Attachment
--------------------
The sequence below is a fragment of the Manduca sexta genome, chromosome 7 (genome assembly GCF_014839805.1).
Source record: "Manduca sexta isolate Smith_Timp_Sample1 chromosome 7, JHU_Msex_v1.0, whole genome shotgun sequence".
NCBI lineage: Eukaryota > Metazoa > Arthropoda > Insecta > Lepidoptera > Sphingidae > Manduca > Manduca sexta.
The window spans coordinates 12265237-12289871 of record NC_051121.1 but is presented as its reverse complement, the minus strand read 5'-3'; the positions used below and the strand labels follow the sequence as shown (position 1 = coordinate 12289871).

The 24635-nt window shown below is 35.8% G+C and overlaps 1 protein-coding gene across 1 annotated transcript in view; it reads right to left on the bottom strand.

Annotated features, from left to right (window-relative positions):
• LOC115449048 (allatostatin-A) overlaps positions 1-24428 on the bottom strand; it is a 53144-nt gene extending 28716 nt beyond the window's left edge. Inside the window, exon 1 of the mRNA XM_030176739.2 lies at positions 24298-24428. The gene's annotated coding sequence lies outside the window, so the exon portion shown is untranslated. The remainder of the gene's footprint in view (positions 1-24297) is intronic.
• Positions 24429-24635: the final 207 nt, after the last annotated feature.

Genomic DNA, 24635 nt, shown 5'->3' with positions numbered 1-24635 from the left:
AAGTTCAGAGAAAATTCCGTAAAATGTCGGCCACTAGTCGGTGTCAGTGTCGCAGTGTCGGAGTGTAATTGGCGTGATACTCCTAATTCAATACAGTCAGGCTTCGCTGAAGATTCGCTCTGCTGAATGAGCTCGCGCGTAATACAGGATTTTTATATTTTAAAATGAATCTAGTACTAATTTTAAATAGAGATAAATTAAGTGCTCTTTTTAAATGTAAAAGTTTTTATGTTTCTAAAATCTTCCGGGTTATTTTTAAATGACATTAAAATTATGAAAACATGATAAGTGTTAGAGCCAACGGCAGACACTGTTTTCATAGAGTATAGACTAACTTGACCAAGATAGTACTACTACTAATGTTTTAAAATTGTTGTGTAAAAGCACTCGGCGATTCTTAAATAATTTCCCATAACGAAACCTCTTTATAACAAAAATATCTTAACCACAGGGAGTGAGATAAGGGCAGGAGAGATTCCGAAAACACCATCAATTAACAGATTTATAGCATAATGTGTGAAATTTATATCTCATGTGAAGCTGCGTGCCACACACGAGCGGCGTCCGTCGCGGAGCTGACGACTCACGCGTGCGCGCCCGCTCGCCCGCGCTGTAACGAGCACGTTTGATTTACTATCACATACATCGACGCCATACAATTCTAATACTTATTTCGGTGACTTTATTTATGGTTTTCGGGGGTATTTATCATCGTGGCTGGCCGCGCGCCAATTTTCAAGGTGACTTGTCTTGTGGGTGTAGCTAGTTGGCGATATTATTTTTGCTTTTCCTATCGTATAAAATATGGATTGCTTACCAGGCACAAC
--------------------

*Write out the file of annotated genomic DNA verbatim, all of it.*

The sequence below is a fragment of the Manduca sexta genome, chromosome 7 (genome assembly GCF_014839805.1).
Source record: "Manduca sexta isolate Smith_Timp_Sample1 chromosome 7, JHU_Msex_v1.0, whole genome shotgun sequence".
NCBI lineage: Eukaryota > Metazoa > Arthropoda > Insecta > Lepidoptera > Sphingidae > Manduca > Manduca sexta.
The window spans coordinates 12265237-12289871 of record NC_051121.1 but is presented as its reverse complement, the minus strand read 5'-3'; the positions used below and the strand labels follow the sequence as shown (position 1 = coordinate 12289871).

The 24635-nt window shown below is 35.8% G+C and overlaps 1 protein-coding gene across 1 annotated transcript in view; it reads right to left on the bottom strand.

Annotated features, from left to right (window-relative positions):
• LOC115449048 (allatostatin-A) overlaps positions 1-24428 on the bottom strand; it is a 53144-nt gene extending 28716 nt beyond the window's left edge. Inside the window, exon 1 of the mRNA XM_030176739.2 lies at positions 24298-24428. The gene's annotated coding sequence lies outside the window, so the exon portion shown is untranslated. The remainder of the gene's footprint in view (positions 1-24297) is intronic.
• Positions 24429-24635: the final 207 nt, after the last annotated feature.

Genomic DNA, 24635 nt, shown 5'->3' with positions numbered 1-24635 from the left:
AAGTTCAGAGAAAATTCCGTAAAATGTCGGCCACTAGTCGGTGTCAGTGTCGCAGTGTCGGAGTGTAATTGGCGTGATACTCCTAATTCAATACAGTCAGGCTTCGCTGAAGATTCGCTCTGCTGAATGAGCTCGCGCGTAATACAGGATTTTTATATTTTAAAATGAATCTAGTACTAATTTTAAATAGAGATAAATTAAGTGCTCTTTTTAAATGTAAAAGTTTTTATGTTTCTAAAATCTTCCGGGTTATTTTTAAATGACATTAAAATTATGAAAACATGATAAGTGTTAGAGCCAACGGCAGACACTGTTTTCATAGAGTATAGACTAACTTGACCAAGATAGTACTACTACTAATGTTTTAAAATTGTTGTGTAAAAGCACTCGGCGATTCTTAAATAATTTCCCATAACGAAACCTCTTTATAACAAAAATATCTTAACCACAGGGAGTGAGATAAGGGCAGGAGAGATTCCGAAAACACCATCAATTAACAGATTTATAGCATAATGTGTGAAATTTATATCTCATGTGAAGCTGCGTGCCACACACGAGCGGCGTCCGTCGCGGAGCTGACGACTCACGCGTGCGCGCCCGCTCGCCCGCGCTGTAACGAGCACGTTTGATTTACTATCACATACATCGACGCCATACAATTCTAATACTTATTTCGGTGACTTTATTTATGGTTTTCGGGGGTATTTATCATCGTGGCTGGCCGCGCGCCAATTTTCAAGGTGACTTGTCTTGTGGGTGTAGCTAGTTGGCGATATTATTTTTGCTTTTCCTATCGTATAAAATATGGATTGCTTACCAGGCACAAC